On any given day, I walk about 14,000 steps, or 7 miles, and burn 2,650 calories. I walk less when I work from home, by a factor of about 2x. I sleep 7 hours per night, take 14 minutes to fall asleep, and wake up an average of two times per night. I run more than my wife, but less than (many of) my friends.
All of this data comes from an experiment, running about three months now, with carrying a personal fitness tracker by Fitbit. The little device sits in my pocket and records how active I am throughout the day. With it, I know my general level of activity as well as the intensity of specific workouts, and all of this data uploads to an online profile to be shared with a circle of friends. And while the little gadget certainly hasn't revolutionized my life, the ability to be aware of and engaged with my own fitness is pretty appealing.
As it turns out, a lot of people are banking on exactly that idea. At the start of this year there were some 13,000 personal health and fitness applications available (up 35% from the year prior), and new tools seem to be rolling out on a daily basis. For runners there is Fitbit, Nike FuelBand, Jawbone Up, Withings Pulse, and the Pebble smart watch. Swimmers have the Instabeat, and cyclists have a world of GPS-enabled cyclometers. On the software side, these trackers link up to social and instructional platforms like Runkeeper, MapMyFitness, Fitocracy, MyFitnessPal, Strava, and others. Users can get encouragement from friends, earn badges, track sleep patterns, compete for a spot on the leaderboards, and even receive personalized training advice. Oh, and you can also practice outrunning zombie hordes.
It's a geeky, endorphin fueled world that's big and still growing fast. Conservative estimates put the market at $400M to $1.2B, and it's likely to continue to grow with the expansion of sensor-carrying wearable computers. From a public health perspective this is fantastic: large numbers of people investing time and money in their health - not to mention collecting and sharing data on their efforts.
It's also pretty interesting from the strategic perspective. The opportunity for a startup like Fitbit or Runkeeper to hit it big is obvious. But the way to do it may not be.
For one, quantitative fitness displays all of the traits characteristic of any emerging high tech industry: a changing caste of players, unclear regulatory and institutional support, unclear product definitions, and unresolved consumer preferences. On top of that, building a product that consumers really value (and will be willing to pay for) involves bringing together a lot of moving parts: a digital pedometer isn't worth much without the software to easily log and analyze the data, and a list of personal goals and milestones is nothing without a community to share in the accomplishment (and keep us honest). At this point, none of the companies in the space have all of those pieces in hand, which means they've got to scramble to get there.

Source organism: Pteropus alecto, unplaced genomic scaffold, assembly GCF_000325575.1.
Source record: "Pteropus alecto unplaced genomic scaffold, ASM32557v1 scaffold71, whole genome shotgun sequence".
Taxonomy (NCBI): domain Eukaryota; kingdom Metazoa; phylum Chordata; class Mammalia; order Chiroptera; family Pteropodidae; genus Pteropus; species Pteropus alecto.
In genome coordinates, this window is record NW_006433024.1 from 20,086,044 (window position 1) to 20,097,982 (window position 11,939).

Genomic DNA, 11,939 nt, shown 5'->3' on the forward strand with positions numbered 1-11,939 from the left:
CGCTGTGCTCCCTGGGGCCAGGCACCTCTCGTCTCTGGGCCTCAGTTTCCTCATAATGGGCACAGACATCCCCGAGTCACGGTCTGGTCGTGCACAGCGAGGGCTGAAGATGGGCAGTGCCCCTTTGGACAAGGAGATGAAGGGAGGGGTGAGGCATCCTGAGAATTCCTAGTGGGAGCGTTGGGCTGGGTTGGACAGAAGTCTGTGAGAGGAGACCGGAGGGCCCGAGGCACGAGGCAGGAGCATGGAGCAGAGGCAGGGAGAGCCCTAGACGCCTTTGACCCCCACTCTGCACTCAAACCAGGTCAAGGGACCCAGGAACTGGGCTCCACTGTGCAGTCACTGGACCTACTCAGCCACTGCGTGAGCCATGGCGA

This can make scanning the news in this space a bit overwhelming: in the past year, Jawbone acquired mobile health startups Massive Health and BodyMedia. Fitbit and Withings have built an ecosystem of wirelessly connected pedometers, scales and air quality monitors. Jawbone, Fitbit, and Runkeeper and others have opened their API to allow 3rd parties to tap their data and develop apps on their platforms. Fitocracy has launched a fitness challenge starring Arnold Schwartzenegger. And everyone has added social features to their services in an effort to build user communities and become THE platform for the quantitative health movement.
While some companies will undoubtedly succeed, the vast majority won't. What makes it particularly interesting is that it isn't really even clear who is likely to come out on top. Will pedometers become commoditized, or be subsumed by smartphones? Will standalone platforms prosper, or simply become apps on Facebook? Are we likely to see one service dominate the space, or are the various niches of the fitness world distinct enough to allow multiple competitors and communities to exist side-by-side? In a few years this space may have settled out, leaving us with a few dominant players and a well-defined notion of what quantitative health services "are supposed to look like," but maybe not: an observer asking the same questions about cell phones fifteen (or even five) years ago probably wouldn't have guessed where we'd be now.
Until then, it's a fascinating industry, and a fascinating time to be watching it.